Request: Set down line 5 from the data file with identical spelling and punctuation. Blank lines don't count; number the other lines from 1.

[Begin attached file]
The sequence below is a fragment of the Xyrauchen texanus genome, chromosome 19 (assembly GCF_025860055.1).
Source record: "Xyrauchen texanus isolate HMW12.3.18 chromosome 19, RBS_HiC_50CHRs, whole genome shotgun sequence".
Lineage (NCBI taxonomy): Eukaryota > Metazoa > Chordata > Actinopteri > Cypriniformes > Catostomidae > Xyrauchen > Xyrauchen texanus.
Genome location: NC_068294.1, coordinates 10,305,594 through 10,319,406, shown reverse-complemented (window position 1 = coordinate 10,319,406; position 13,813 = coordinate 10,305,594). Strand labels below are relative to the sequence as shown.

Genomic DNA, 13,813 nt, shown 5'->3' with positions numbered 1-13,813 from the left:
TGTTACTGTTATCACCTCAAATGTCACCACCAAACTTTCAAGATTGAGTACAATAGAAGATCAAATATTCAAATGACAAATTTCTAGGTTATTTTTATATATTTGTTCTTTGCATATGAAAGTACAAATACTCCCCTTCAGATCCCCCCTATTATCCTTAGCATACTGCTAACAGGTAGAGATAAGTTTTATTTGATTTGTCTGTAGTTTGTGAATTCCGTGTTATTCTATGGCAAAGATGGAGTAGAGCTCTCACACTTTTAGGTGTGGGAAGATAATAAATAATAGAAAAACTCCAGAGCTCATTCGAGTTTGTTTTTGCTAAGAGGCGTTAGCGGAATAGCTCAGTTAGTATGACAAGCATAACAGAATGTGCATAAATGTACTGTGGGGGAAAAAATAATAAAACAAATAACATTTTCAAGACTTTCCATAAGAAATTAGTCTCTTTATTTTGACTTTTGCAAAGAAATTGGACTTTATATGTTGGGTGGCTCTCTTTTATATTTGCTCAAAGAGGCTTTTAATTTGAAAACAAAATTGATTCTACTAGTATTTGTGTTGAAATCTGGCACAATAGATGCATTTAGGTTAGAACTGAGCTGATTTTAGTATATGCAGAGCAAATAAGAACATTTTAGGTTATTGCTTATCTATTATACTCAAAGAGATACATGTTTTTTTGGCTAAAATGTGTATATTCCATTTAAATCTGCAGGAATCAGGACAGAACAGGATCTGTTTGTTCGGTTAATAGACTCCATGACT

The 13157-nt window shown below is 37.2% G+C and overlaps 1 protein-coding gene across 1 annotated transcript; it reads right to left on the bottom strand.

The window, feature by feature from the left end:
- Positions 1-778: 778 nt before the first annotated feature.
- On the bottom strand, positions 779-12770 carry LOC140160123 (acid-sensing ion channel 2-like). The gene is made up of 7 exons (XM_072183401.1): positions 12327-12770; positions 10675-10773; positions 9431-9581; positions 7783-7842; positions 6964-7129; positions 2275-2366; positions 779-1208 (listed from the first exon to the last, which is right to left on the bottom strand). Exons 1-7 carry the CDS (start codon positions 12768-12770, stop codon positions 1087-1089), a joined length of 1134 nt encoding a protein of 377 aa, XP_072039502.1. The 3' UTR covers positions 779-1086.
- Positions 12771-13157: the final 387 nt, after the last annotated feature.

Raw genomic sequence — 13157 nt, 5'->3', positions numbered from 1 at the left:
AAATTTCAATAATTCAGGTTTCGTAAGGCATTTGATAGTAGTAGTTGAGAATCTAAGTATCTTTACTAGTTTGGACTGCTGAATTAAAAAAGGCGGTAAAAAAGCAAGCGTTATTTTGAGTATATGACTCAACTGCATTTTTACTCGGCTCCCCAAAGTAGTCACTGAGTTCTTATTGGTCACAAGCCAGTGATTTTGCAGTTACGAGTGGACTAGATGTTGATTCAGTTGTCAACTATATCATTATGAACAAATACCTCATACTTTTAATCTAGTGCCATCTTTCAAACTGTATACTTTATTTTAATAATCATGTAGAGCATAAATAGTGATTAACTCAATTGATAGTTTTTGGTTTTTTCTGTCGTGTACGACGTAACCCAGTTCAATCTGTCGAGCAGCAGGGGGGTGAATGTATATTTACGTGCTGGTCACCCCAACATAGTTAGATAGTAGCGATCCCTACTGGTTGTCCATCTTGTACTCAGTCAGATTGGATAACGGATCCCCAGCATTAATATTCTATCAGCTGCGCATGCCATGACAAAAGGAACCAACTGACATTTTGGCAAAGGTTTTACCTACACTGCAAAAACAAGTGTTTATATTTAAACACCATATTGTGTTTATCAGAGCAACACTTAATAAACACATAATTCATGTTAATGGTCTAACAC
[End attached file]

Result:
Genomic DNA, 13,813 nt, shown 5'->3' with positions numbered 1-13,813 from the left: